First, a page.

Fall 2013 Making a Difference Magazine Published
GCDD Honors the 50th Anniversary of the March on Washington and Looks at the Intersectionality of Social Justice Movements in Making a Difference Fall 2013
ATLANTA, GA, October 31, 2013 – This year's 50th anniversary commemoration on the March on Washington for Jobs and Freedom, America's historic catalyst for change, inspires an examination of the intersection of social justice movements from civil rights to disability rights and considers how to build stronger communities through civic engagement and the art of neighboring in the fall 2013 edition of Making a Difference magazine, published this month by the Georgia Council on Developmental Disabilities (GCDD).
This issue of GCDD's quarterly news magazine features a Q&A interview with US Congressman John Lewis, an early lieutenant of Dr. Martin Luther King Jr. and a leader of the Student Non-Violent Coordinating Committee, who was the youngest scheduled speaker at the original march in 1963. The civil rights icon shares his views as an activist in the 1960s, reflects on the recent Supreme Court ruling to overturn aspects of the Voting Rights Act and encourages members of the disability community to "organize the unorganized, mobilize those that need to be mobilized, participate in the political process and say to the political leaders and officials, 'this is what we want and this is what we expect to receive.'"
State Senator Nan Orrock tells the story of her "date with history" and how attending the first March on Washington changed not only her life but the direction of the entire country.
Doug Shipman, chief executive officer of the National Center for Civil and Human Rights (NCCHR), which is slated to open in Atlanta in 2014, shares his views on how building community through the art of engaging with your neighbor can reshape the way society thinks about groups and relates to one another.
Talley Wells, director of the Disability Integration Project at Atlanta Legal Aid Society, offers a look back on the progress gained by the disability rights community, while highlighting that there is still much work to be done and the road ahead is long and steep until people with disabilities are afforded the same opportunities as their fellow Americans.
And, in recognition of October as National Disability Employment Awareness Month, Fred Maahs Jr., chair of the board of directors for the American Association of People with Disabilities (AAPD) and vice president of the Comcast Foundation, emphasizes the importance of hiring people with disabilities and shares how his company and other employers can support employees who have disabilities.
GCDD also provides an overview on emerging social justice trends taking shape, with a focus on intersecting issues, ideas, struggles, beliefs, histories and cultures. This issue of Making a Difference explores the feasibility of combining various social justice causes to create one whole and connected social justice movement, and further examines the ways disability intersects with broader social justice issues. Georgia veteran disability advocates including Mark Johnson, Sue Jamieson and Pat Puckett, plus newer voices such as Anil Lewis and Mia Mingus, offer first-hand perspectives on the shift in thinking about how to organize disability justice for the future.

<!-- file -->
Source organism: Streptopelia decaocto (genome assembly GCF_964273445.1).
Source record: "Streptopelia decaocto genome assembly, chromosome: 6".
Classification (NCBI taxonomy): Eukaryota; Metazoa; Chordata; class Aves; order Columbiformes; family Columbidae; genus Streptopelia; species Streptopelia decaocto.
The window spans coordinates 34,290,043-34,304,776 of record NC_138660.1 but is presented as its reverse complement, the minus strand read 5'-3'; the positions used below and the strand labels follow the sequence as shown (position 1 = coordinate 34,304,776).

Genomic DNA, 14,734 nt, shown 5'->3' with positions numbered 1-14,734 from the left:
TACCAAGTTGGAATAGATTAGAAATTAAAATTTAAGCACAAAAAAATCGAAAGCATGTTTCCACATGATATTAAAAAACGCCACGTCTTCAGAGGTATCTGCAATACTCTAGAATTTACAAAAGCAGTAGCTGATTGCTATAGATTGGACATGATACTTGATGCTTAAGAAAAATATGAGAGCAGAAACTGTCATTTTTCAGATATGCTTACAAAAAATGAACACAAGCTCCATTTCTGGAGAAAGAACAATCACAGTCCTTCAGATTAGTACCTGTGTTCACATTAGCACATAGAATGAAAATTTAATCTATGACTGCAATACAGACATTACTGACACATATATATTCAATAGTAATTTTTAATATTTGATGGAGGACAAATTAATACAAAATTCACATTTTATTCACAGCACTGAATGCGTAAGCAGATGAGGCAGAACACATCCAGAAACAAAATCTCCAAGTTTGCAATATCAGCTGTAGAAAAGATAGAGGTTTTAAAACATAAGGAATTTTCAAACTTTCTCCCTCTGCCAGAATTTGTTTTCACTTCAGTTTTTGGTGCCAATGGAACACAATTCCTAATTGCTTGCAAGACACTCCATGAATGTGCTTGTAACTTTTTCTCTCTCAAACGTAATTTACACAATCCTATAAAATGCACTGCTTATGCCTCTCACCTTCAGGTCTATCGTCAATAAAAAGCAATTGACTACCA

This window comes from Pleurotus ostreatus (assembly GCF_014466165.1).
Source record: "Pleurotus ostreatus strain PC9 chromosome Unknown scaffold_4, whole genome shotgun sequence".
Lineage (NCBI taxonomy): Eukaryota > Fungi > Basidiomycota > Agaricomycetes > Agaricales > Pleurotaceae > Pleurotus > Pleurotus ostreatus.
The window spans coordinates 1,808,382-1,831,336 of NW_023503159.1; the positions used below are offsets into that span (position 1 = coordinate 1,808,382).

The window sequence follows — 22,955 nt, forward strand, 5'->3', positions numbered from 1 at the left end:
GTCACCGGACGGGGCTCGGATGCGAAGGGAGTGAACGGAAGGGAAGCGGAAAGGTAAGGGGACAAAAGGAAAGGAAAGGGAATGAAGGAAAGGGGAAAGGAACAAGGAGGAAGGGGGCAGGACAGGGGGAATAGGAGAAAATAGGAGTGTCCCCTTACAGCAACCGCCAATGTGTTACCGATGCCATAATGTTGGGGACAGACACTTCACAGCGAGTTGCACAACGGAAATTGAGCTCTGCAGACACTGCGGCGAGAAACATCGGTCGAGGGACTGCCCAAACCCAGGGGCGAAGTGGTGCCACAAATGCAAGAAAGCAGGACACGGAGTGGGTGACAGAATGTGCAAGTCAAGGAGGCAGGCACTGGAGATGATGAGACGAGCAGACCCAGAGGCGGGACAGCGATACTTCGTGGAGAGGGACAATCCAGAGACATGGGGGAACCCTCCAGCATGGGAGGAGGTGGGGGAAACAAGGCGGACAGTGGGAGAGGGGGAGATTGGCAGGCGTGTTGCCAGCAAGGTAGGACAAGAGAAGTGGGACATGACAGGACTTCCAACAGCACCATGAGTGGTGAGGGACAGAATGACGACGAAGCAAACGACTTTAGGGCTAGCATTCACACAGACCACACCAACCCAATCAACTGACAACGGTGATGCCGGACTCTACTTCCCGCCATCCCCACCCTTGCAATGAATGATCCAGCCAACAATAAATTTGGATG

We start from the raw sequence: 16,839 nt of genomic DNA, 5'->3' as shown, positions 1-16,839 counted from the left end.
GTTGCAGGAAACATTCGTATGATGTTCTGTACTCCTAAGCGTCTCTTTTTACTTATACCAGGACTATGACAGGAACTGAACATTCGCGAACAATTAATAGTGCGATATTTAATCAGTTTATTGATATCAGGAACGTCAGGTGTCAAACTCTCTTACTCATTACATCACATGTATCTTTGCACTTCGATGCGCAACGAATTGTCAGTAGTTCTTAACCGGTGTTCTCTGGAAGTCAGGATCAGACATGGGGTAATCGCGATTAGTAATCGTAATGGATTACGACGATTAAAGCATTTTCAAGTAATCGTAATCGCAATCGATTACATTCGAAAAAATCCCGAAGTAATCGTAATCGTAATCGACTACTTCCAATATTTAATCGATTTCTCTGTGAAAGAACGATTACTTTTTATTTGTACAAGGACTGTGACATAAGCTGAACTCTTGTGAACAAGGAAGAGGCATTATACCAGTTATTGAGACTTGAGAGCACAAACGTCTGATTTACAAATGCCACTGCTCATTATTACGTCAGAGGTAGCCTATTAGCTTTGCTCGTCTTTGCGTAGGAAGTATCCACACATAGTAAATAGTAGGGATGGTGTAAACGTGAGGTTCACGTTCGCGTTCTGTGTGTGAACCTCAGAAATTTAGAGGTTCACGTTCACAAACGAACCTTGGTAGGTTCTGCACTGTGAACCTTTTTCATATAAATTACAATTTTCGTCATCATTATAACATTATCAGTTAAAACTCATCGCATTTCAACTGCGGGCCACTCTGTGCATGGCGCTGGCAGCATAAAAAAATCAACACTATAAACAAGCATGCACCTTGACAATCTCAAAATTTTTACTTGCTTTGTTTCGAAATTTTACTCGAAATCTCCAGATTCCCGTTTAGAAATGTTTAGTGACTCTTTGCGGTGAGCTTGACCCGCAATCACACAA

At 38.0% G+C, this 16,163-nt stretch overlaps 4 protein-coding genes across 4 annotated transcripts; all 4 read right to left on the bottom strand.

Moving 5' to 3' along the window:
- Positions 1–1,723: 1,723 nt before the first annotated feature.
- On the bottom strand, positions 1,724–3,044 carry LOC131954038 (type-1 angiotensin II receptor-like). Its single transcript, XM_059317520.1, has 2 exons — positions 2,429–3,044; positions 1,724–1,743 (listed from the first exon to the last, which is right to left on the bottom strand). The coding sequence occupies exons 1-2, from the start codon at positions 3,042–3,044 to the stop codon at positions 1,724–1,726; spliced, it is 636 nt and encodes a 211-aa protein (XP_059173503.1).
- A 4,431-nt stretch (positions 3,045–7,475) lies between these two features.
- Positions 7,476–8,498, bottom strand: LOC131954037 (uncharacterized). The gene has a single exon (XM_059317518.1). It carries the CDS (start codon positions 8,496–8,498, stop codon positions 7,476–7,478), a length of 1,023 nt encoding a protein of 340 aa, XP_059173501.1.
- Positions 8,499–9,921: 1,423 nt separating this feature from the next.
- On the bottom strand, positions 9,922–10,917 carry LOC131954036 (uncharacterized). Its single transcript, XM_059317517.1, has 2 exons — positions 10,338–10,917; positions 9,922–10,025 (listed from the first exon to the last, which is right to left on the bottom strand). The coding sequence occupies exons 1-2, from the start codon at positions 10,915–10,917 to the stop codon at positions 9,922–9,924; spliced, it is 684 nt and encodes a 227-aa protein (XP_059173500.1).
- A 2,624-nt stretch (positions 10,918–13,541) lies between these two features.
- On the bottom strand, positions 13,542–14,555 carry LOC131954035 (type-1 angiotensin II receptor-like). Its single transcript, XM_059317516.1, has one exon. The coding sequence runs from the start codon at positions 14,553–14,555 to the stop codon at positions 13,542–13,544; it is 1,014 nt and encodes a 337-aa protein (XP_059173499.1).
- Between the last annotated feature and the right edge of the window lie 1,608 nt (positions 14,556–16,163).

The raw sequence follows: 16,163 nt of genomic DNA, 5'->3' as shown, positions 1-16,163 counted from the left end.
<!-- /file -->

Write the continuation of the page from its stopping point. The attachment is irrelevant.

GCDD has also developed an extensive timeline of social justice movements across the decades to illustrate the historical flow of social justice causes and how they intersect. Please take the opportunity to view it by visiting www.gcdd.org or access the social justice timeline directly by scanning the QR code on page eight of the magazine.
Additionally, this issue provides an update on the Children's Freedom Initiative (CFI), a resolution committed to moving Georgia children out of nursing facilities and into real homes with loving families in the community. Since 2004, CFI has helped about 50 young people transition out of state-run institutions and kept many more from ever being admitted. This article shares the CFI vision to create a State of Georgia where no child will live in an institution and includes personal stories from two young people who were able to successfully move back into the community with the help of CFI advocates.
Mark your calendar for GCDD's next quarterly meeting to be held in Atlanta on January 16-17, 2014. All meetings are open to the public. And, don't forget to save the date to join an anticipated 2,000 Georgians at the 16th annual Disability Day at the Capitol on February 20, 2014.
Making a Difference is available online in accessible PDF and large print format, as well as on audio by request.
Making a Difference is published by the Georgia Council on Developmental Disabilities (GCDD). Current and past issues can be accessed online at gcdd.org and hard copies can be requested by contacting the GCDD Office of Public Information. The mission of the Georgia Council on Developmental Disabilities (GCDD) is to bring about social and policy changes that promote opportunities for persons with developmental disabilities and their families to live, learn, work, play and worship in Georgia communities.